Prime Minister Justin Trudeau announced a series of extreme new measures Friday to protect Canadians from COVID-19, including a strategy to help manufacturers rapidly ramp up production of medical supplies and a plan to bar asylum seekers from crossing the Canada-U.S. border.
Trudeau described the measures as part of an unprecedented but necessary response to an emergency that many are comparing to wartime and the Great Depression.
Trudeau said the industrial strategy will allow companies already making sanitizers, masks and other equipment to scale up quickly, while mobilizing others to shift production to items that are in high demand.
The federal government has a reciprocal agreement with the U.S. through which Canada will now be returning irregular migrants who attempt to cross anywhere at the Canada-U.S. border. Trudeau called it an “exceptional measure” to protect Canadians.
The agreement, which Trudeau said was signed earlier today, will stop asylum-seekers from entering Canada at Roxham Road in Quebec. The development comes just one day after the government announced all border-crossers would be under quarantine for 14 days upon arrival, and that the federal government was looking for space to shelter the arrivals.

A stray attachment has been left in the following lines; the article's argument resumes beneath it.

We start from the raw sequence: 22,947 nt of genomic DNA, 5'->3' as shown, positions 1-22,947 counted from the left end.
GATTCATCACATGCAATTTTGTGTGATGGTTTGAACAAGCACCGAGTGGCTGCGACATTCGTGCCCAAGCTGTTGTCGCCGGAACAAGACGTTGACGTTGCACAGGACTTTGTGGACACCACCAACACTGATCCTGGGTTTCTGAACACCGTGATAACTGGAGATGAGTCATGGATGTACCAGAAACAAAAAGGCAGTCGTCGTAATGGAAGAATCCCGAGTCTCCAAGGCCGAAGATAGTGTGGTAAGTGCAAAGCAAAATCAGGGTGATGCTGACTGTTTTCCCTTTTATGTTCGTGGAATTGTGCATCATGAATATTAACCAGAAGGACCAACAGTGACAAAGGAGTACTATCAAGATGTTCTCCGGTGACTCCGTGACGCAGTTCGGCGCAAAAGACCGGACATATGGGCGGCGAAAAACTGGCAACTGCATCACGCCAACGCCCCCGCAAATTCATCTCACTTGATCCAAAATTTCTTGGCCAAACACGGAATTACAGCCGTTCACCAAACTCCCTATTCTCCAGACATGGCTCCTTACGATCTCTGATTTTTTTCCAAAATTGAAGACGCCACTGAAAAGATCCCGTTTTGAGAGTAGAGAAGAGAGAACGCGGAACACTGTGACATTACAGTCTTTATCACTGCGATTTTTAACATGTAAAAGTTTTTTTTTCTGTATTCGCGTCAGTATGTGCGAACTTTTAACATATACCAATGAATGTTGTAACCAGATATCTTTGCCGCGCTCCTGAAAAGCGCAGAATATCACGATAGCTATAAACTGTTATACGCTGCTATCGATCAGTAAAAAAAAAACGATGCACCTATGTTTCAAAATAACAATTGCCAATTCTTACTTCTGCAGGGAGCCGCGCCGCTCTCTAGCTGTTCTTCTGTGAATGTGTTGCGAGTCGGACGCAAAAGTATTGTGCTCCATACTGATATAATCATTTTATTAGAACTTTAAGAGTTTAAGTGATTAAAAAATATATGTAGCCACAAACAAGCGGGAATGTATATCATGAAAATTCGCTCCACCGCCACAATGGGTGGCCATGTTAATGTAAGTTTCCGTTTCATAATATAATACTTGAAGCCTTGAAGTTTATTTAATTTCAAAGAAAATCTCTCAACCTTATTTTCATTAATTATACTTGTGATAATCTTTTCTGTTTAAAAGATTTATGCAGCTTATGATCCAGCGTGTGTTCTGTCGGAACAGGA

An agreement to close the Canada-U.S. border to all non-essential travellers is set to kick in at midnight. The border will remain open for trade and commerce to ensure a stable supply chain for goods.
The government has announced an $82-billion package to help Canadians and businesses deal with the financial impact of the crisis. Today, Trudeau said 500,000 Canadians have already applied for employment insurance benefits, compared to 27,000 in the same week last year.
Trudeau also announced a repatriation flight to bring home Canadians stranded in Morocco will take place this weekend. Talks are underway with airlines for other repatriation flights.
CBC News has special coverage of Trudeau’s address to the nation, followed by a news conference with cabinet ministers and health officials beginning at 11 a.m. Watch it here on CBCNews.ca.
Senior government sources have told CBC News they’re hoping to work with existing manufacturers — especially of gloves, masks and ventilators — on a supply chain that’s resistant to disruption.
In addition, sources say, almost every program within the Department of Innovation, Science and Economic Development will be “refocused” on fighting the virus. The sources spoke on condition of anonymity because they were not permitted to speak publicly.